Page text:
Insertion of peripheral intravenous cannulae (PIVC) is the most common vascular access procedure performed in hospitals . Limm and colleagues have highlighted the prevalence of the “just in case” PIVC in Australia with Goddard and Thomas revealing a similar occurrence in the UK [2-5].
While we may have an unknown rationale for the insertion of PIVC, we also have an issue with the dwell time of PIVC. If we can’t resist inserting PIVCs, we also can’t resist taking a functioning PIVC out only to re-insert another. Considering the time, vessel health (reduced peripheral vein options) operator success and potential infection this is a clinical procedure that one really wants performed on as few occasions where possible.
Much debate surrounds the optimum dwell time of the PIVC. Over the past 50 years this has ranged from clinical indication to 24hrs to 96hrs. Clinical indication for removal includes pain, erythema/redness, induration, infiltration/extravasation, or an abnormal phlebitis score. If the device is not required for intravenous therapy it should be removed.
- Is removing a functioning cannula without a clinical indication at 72hrs or 96hrs doing a disservice to your patient population?
- Is leaving it until clinical indication to risk potential bacteraemia wise?
- What evidence is this based on?
- What is your departmental/hospital policy on PIVC removal?
- Is there any high level evidence for this?
Discussion and debate over PIVC removal indications
At the 2013 Association for Vascular Access Scientific Meeting the Australian Vascular Access Research & Teaching (AVATaR) group presented a variety of vascular access studies. The Director of AVATaR Prof Claire Rickard delivered a keynote speech based in part on her recent Lancet publication “Routine versus clinically indicated replacement of PIVC” 
Current AVATaR Research
- The OMG Study - One Million Global catheters PIVC worldwide prevalence study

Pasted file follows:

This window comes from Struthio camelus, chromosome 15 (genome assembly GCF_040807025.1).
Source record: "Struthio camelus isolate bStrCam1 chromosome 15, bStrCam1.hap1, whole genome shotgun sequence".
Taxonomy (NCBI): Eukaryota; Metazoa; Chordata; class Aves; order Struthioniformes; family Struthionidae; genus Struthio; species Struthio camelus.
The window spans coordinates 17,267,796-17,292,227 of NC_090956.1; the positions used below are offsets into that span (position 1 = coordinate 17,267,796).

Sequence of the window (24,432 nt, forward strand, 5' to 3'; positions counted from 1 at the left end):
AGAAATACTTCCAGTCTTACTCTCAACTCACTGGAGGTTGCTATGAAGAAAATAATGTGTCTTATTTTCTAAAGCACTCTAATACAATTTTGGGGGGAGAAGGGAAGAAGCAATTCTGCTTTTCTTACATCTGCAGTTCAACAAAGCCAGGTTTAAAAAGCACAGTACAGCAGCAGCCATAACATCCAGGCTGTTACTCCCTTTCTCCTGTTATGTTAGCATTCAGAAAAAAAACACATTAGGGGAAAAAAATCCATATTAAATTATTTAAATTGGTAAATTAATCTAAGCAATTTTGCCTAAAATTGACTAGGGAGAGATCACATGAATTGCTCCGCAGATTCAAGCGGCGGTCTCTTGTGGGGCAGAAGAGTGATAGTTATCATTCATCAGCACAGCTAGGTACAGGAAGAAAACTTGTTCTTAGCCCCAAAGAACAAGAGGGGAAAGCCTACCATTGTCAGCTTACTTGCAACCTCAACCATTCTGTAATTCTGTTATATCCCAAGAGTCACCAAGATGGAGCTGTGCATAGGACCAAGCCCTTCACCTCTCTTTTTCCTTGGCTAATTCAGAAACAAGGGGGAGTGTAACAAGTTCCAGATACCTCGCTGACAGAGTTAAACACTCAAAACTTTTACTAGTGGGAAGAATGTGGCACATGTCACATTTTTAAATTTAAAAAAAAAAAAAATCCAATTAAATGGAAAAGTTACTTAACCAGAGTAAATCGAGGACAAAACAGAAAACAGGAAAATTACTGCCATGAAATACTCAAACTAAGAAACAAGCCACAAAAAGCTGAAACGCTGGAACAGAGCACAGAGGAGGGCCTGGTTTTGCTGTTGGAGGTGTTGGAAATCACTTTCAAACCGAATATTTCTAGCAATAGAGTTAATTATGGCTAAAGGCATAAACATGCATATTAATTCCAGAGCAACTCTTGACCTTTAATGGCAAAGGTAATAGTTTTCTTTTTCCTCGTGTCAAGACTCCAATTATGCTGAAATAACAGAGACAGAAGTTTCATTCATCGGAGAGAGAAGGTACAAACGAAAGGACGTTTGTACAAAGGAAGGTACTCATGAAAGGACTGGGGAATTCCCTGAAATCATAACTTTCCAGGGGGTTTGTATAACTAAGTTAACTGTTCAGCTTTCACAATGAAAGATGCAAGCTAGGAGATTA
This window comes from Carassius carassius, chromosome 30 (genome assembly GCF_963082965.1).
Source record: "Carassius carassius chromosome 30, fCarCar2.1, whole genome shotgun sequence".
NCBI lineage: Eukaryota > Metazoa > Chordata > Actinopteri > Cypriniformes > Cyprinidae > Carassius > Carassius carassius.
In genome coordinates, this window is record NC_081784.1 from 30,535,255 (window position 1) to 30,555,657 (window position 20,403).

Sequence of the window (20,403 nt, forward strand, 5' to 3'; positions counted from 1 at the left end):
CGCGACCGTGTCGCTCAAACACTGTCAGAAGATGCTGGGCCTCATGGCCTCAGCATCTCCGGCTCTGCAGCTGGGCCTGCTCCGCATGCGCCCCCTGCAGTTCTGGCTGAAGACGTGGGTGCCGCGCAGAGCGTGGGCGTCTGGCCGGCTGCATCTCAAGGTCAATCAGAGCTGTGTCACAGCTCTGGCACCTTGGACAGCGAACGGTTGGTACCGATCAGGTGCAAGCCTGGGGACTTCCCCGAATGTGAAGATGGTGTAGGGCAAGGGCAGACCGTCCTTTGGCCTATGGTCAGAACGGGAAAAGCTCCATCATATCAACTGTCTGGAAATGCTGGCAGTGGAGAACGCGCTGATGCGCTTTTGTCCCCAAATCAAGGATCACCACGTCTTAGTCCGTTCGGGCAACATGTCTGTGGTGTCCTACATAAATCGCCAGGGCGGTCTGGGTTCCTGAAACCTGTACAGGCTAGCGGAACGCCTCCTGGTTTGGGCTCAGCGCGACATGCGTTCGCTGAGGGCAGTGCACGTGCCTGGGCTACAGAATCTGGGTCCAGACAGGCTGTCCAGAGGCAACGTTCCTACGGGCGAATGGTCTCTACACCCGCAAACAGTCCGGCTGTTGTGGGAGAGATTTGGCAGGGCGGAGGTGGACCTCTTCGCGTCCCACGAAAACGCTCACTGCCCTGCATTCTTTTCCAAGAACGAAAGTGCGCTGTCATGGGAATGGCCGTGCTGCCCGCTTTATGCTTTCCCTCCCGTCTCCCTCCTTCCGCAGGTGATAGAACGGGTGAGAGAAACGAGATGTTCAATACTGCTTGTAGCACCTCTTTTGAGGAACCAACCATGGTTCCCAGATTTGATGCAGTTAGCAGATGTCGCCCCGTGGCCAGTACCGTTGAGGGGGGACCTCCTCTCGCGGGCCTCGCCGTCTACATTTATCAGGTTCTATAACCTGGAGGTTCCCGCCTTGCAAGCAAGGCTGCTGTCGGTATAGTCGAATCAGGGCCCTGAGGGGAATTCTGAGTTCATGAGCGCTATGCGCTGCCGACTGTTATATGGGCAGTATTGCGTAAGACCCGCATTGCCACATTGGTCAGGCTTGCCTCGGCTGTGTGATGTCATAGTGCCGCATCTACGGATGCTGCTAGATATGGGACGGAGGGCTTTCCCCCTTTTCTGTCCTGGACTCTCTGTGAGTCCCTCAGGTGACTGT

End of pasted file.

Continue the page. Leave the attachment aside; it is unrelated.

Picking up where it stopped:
- The RSVP Trial - Intravascular device administration sets: Replacement after Standard Versus Prolonged use. A multi-centre, randomised controlled trial.
- The SAVE Trial - Securing All intraVenous devices Effectively in hospitals. A randomised controlled trial.
- O’Grady, N.P., et al., Guidelines for the prevention of intravascular catheter-related infections. Clin Infect Dis, 2011. 52(9): p. e162-93. [PMID 21460264]
- Goddard, L., et al., The ‘just-in-case venflon’: effect of surveillance and feedback on prevalence of peripherally inserted intravascular devices. The Journal of hospital infection, 2006. 64(4): p. 401-2. [PMID 17046109]
- Thomas, A., et al., Venflons: why can’t we resist putting them in? Journal of Hospital Infection, 2006. 63(1): p. 108-109. [PMID 16517008]
- Limm, E.I., et al., Half of All Peripheral Intravenous Lines in an Australian Tertiary Emergency Department Are Unused: Pain With No Gain? Annals of emergency medicine, 2013. [PMID 23623052]
- Loveday HP et al., epic3: National Evidence-Based Guidelines for Preventing Healthcare-Associated Infections in NHS Hospitals in England. Journal of Hospital Infection Volume 86, Supplement 1 , Pages S1-S70, January 2014 [PMID 24330862]
- Rickard CM et al., Routine versus clinically indicated replacement of peripheral intravenous catheters: a randomised controlled equivalence trial. Lancet. 2012 Sep 22;380(9847):1066-74 [PMID 22998716]